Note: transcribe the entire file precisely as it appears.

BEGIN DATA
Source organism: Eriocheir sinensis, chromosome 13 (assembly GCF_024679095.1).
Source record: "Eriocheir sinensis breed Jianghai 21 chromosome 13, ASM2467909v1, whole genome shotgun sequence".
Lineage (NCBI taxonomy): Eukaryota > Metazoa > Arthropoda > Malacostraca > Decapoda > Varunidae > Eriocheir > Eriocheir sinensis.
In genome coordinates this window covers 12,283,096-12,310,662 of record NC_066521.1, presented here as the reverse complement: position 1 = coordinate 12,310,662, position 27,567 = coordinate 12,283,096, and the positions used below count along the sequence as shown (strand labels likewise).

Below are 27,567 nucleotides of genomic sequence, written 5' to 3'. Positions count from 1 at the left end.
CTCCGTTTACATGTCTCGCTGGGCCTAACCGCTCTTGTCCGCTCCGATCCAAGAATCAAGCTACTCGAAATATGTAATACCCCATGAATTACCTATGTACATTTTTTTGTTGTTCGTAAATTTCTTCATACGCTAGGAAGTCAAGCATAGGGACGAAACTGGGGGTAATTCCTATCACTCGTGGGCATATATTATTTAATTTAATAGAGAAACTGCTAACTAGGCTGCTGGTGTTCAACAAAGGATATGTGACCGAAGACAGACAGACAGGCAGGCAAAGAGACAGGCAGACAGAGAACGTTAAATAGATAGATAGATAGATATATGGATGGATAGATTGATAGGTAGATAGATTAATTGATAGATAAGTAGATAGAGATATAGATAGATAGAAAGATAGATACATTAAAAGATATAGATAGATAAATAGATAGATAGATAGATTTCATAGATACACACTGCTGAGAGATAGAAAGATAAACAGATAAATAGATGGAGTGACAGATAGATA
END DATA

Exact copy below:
Source organism: Eriocheir sinensis, chromosome 13 (assembly GCF_024679095.1).
Source record: "Eriocheir sinensis breed Jianghai 21 chromosome 13, ASM2467909v1, whole genome shotgun sequence".
Lineage (NCBI taxonomy): Eukaryota > Metazoa > Arthropoda > Malacostraca > Decapoda > Varunidae > Eriocheir > Eriocheir sinensis.
In genome coordinates this window covers 12,283,096-12,310,662 of record NC_066521.1, presented here as the reverse complement: position 1 = coordinate 12,310,662, position 27,567 = coordinate 12,283,096, and the positions used below count along the sequence as shown (strand labels likewise).

Below are 27,567 nucleotides of genomic sequence, written 5' to 3'. Positions count from 1 at the left end.
CTCCGTTTACATGTCTCGCTGGGCCTAACCGCTCTTGTCCGCTCCGATCCAAGAATCAAGCTACTCGAAATATGTAATACCCCATGAATTACCTATGTACATTTTTTTGTTGTTCGTAAATTTCTTCATACGCTAGGAAGTCAAGCATAGGGACGAAACTGGGGGTAATTCCTATCACTCGTGGGCATATATTATTTAATTTAATAGAGAAACTGCTAACTAGGCTGCTGGTGTTCAACAAAGGATATGTGACCGAAGACAGACAGACAGGCAGGCAAAGAGACAGGCAGACAGAGAACGTTAAATAGATAGATAGATAGATATATGGATGGATAGATTGATAGGTAGATAGATTAATTGATAGATAAGTAGATAGAGATATAGATAGATAGAAAGATAGATACATTAAAAGATATAGATAGATAAATAGATAGATAGATAGATTTCATAGATACACACTGCTGAGAGATAGAAAGATAAACAGATAAATAGATGGAGTGACAGATAGATA